Most people may see pancakes as a delicious flat cake that we devour with some syrup, but did you know that it has some religious significance to it? Shrove Tuesday, or known as Pancake Day, uses pancakes to celebrate the last day of Carnival, Mardi Gras and preceding Lent. Pancakes are usually associated with Shrove Tuesday because it was a way for people to give up certain foods like eggs, milk, flour and sugar for Lent.
Shrove Tuesday is renowned as a day of festivity and feasting before the phase of fasting which is essential during Lent. Shrove derives from the word “shrive” which means to confess or to free from guilt. The day is widely observed by different forms of Christianity including Anglicanism, Lutheranism, Methodism and Catholicism.
At Covington First United Methodist Church, they observe the tradition of Shrove Tuesday the day after which is Ash Wednesday. Typically, they will have their pancake suppers that night because of a Wednesday night fellowship meal that takes place.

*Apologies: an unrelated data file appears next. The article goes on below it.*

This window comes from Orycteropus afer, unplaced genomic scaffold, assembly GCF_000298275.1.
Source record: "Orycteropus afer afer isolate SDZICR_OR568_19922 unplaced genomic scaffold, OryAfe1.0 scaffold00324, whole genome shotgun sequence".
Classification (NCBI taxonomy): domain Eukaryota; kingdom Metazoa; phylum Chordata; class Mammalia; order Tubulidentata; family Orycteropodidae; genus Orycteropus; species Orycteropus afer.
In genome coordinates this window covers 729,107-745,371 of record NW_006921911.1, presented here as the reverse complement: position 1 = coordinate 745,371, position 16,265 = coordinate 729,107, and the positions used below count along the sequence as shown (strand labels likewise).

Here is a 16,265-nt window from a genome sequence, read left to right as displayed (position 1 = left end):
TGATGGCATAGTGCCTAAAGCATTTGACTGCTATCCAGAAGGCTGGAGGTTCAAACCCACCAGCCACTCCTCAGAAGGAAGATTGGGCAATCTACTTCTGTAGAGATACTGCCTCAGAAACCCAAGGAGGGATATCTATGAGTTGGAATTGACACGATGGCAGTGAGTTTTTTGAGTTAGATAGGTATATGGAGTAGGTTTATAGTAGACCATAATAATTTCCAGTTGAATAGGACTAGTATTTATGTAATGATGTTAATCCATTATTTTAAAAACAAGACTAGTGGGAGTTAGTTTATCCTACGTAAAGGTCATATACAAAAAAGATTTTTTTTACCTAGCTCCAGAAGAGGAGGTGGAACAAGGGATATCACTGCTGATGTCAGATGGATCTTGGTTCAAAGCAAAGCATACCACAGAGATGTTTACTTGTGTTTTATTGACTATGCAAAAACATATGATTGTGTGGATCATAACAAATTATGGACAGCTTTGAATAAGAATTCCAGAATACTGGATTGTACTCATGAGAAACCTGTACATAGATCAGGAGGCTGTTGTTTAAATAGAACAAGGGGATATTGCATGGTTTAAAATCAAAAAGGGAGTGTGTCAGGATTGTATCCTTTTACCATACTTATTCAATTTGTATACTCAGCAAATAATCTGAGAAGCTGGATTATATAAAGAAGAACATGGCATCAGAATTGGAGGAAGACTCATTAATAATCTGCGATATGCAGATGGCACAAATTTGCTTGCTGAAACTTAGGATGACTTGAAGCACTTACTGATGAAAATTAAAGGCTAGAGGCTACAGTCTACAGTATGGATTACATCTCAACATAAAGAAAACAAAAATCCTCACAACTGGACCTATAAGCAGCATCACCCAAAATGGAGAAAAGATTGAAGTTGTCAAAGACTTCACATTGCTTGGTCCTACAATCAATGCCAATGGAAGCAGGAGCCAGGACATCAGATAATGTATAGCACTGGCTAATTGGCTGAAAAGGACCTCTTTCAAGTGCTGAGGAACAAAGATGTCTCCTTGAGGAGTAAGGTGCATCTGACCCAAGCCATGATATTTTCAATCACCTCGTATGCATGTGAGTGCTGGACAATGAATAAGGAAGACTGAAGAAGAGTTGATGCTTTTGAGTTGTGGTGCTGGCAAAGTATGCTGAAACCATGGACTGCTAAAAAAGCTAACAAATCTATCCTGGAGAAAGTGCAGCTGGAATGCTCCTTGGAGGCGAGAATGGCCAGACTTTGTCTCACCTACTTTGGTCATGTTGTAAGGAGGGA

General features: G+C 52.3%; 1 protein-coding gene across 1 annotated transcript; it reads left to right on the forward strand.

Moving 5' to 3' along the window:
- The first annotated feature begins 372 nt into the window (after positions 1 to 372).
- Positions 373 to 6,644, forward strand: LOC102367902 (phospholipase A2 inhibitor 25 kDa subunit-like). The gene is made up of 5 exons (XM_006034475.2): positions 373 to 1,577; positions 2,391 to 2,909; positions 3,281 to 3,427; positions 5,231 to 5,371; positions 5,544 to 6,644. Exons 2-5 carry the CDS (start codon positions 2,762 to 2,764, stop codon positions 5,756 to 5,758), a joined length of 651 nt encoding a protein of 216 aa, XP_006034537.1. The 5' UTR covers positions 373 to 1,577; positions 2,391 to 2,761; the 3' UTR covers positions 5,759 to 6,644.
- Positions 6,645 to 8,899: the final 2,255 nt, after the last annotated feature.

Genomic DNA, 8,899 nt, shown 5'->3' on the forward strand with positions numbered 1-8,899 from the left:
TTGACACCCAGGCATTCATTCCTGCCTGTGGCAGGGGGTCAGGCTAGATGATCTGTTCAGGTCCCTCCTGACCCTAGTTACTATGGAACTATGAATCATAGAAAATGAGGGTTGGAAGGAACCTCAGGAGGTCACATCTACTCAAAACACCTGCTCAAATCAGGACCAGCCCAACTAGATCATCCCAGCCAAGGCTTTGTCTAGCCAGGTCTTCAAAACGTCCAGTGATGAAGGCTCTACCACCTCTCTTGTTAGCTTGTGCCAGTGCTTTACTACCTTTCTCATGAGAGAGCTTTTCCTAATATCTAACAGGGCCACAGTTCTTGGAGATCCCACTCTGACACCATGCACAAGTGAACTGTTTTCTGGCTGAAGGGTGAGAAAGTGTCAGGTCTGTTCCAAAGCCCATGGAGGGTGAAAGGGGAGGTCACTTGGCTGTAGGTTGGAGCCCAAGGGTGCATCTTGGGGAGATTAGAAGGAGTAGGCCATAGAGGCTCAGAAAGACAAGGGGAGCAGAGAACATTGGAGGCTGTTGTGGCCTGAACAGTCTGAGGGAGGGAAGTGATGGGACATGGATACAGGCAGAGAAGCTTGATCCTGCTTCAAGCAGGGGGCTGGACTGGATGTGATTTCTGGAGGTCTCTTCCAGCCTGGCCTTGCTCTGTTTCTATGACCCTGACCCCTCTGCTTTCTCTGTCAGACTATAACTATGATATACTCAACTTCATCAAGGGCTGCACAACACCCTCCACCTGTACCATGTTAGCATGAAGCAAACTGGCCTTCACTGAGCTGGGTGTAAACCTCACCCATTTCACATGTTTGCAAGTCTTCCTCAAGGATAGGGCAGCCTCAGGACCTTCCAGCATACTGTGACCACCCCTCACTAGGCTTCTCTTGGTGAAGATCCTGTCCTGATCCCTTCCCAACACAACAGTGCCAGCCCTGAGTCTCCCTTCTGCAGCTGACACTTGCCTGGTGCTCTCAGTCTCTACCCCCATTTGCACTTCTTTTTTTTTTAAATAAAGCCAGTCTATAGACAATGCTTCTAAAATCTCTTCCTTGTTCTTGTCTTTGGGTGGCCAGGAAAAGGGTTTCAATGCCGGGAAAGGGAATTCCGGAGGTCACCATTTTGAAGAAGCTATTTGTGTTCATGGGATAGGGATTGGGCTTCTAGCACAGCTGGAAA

“Shrove Tuesday is typically a persevered day of preparation for entry into self-denial or self-discipline,” said Covington First United Methodist Church Pastor Douglas Gilreath.
The most important part of Shrove Tuesday is not the massive consumption of pancakes, but the celebration before the period of cleansing, in which one enters a stage of abstinence and self-sacrifice.